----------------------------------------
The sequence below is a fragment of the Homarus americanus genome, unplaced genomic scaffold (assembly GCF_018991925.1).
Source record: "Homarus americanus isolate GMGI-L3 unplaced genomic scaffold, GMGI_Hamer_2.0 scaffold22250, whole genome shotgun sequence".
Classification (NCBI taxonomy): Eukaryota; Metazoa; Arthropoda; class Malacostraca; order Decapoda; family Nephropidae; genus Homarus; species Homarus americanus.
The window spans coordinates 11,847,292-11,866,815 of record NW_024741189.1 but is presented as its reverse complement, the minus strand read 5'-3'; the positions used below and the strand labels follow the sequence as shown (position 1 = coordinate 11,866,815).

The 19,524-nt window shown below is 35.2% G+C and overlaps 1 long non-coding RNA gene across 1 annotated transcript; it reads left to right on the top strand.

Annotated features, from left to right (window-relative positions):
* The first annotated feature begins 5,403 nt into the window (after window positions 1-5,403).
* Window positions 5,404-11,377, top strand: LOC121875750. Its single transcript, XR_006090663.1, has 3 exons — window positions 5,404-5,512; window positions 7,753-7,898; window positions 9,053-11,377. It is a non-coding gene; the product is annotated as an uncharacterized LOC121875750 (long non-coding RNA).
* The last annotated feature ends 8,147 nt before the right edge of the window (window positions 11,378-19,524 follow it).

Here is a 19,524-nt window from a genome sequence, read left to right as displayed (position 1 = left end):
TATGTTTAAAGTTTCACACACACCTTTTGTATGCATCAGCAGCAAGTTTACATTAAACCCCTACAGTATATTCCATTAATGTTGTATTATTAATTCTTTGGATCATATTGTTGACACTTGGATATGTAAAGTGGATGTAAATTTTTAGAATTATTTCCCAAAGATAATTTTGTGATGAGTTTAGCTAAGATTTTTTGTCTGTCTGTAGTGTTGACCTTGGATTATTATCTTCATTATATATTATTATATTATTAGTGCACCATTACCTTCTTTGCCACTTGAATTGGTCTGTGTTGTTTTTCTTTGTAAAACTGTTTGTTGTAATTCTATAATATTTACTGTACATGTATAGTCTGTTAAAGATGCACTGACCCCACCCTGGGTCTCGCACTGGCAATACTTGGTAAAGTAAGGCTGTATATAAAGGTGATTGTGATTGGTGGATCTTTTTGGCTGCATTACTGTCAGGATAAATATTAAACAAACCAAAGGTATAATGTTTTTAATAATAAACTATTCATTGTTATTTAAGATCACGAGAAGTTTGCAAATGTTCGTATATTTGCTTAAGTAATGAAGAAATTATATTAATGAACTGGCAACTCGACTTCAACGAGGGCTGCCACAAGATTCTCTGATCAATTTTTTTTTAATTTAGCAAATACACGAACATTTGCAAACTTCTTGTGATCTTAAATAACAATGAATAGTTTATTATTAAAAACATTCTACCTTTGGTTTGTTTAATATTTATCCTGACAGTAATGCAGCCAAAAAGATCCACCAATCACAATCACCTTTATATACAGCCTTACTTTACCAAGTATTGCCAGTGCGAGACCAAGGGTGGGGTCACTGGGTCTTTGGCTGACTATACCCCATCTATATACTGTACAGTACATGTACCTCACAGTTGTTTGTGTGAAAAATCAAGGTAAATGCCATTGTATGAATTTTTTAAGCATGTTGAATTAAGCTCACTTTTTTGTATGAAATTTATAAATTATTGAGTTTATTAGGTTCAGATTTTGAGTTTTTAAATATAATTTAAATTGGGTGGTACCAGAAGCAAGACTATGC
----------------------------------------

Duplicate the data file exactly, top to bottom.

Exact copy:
The sequence below is a fragment of the Homarus americanus genome, unplaced genomic scaffold (assembly GCF_018991925.1).
Source record: "Homarus americanus isolate GMGI-L3 unplaced genomic scaffold, GMGI_Hamer_2.0 scaffold22250, whole genome shotgun sequence".
Classification (NCBI taxonomy): Eukaryota; Metazoa; Arthropoda; class Malacostraca; order Decapoda; family Nephropidae; genus Homarus; species Homarus americanus.
The window spans coordinates 11,847,292-11,866,815 of record NW_024741189.1 but is presented as its reverse complement, the minus strand read 5'-3'; the positions used below and the strand labels follow the sequence as shown (position 1 = coordinate 11,866,815).

The 19,524-nt window shown below is 35.2% G+C and overlaps 1 long non-coding RNA gene across 1 annotated transcript; it reads left to right on the top strand.

Annotated features, from left to right (window-relative positions):
* The first annotated feature begins 5,403 nt into the window (after window positions 1-5,403).
* Window positions 5,404-11,377, top strand: LOC121875750. Its single transcript, XR_006090663.1, has 3 exons — window positions 5,404-5,512; window positions 7,753-7,898; window positions 9,053-11,377. It is a non-coding gene; the product is annotated as an uncharacterized LOC121875750 (long non-coding RNA).
* The last annotated feature ends 8,147 nt before the right edge of the window (window positions 11,378-19,524 follow it).

Here is a 19,524-nt window from a genome sequence, read left to right as displayed (position 1 = left end):
TATGTTTAAAGTTTCACACACACCTTTTGTATGCATCAGCAGCAAGTTTACATTAAACCCCTACAGTATATTCCATTAATGTTGTATTATTAATTCTTTGGATCATATTGTTGACACTTGGATATGTAAAGTGGATGTAAATTTTTAGAATTATTTCCCAAAGATAATTTTGTGATGAGTTTAGCTAAGATTTTTTGTCTGTCTGTAGTGTTGACCTTGGATTATTATCTTCATTATATATTATTATATTATTAGTGCACCATTACCTTCTTTGCCACTTGAATTGGTCTGTGTTGTTTTTCTTTGTAAAACTGTTTGTTGTAATTCTATAATATTTACTGTACATGTATAGTCTGTTAAAGATGCACTGACCCCACCCTGGGTCTCGCACTGGCAATACTTGGTAAAGTAAGGCTGTATATAAAGGTGATTGTGATTGGTGGATCTTTTTGGCTGCATTACTGTCAGGATAAATATTAAACAAACCAAAGGTATAATGTTTTTAATAATAAACTATTCATTGTTATTTAAGATCACGAGAAGTTTGCAAATGTTCGTATATTTGCTTAAGTAATGAAGAAATTATATTAATGAACTGGCAACTCGACTTCAACGAGGGCTGCCACAAGATTCTCTGATCAATTTTTTTTTAATTTAGCAAATACACGAACATTTGCAAACTTCTTGTGATCTTAAATAACAATGAATAGTTTATTATTAAAAACATTCTACCTTTGGTTTGTTTAATATTTATCCTGACAGTAATGCAGCCAAAAAGATCCACCAATCACAATCACCTTTATATACAGCCTTACTTTACCAAGTATTGCCAGTGCGAGACCAAGGGTGGGGTCACTGGGTCTTTGGCTGACTATACCCCATCTATATACTGTACAGTACATGTACCTCACAGTTGTTTGTGTGAAAAATCAAGGTAAATGCCATTGTATGAATTTTTTAAGCATGTTGAATTAAGCTCACTTTTTTGTATGAAATTTATAAATTATTGAGTTTATTAGGTTCAGATTTTGAGTTTTTAAATATAATTTAAATTGGGTGGTACCAGAAGCAAGACTATGC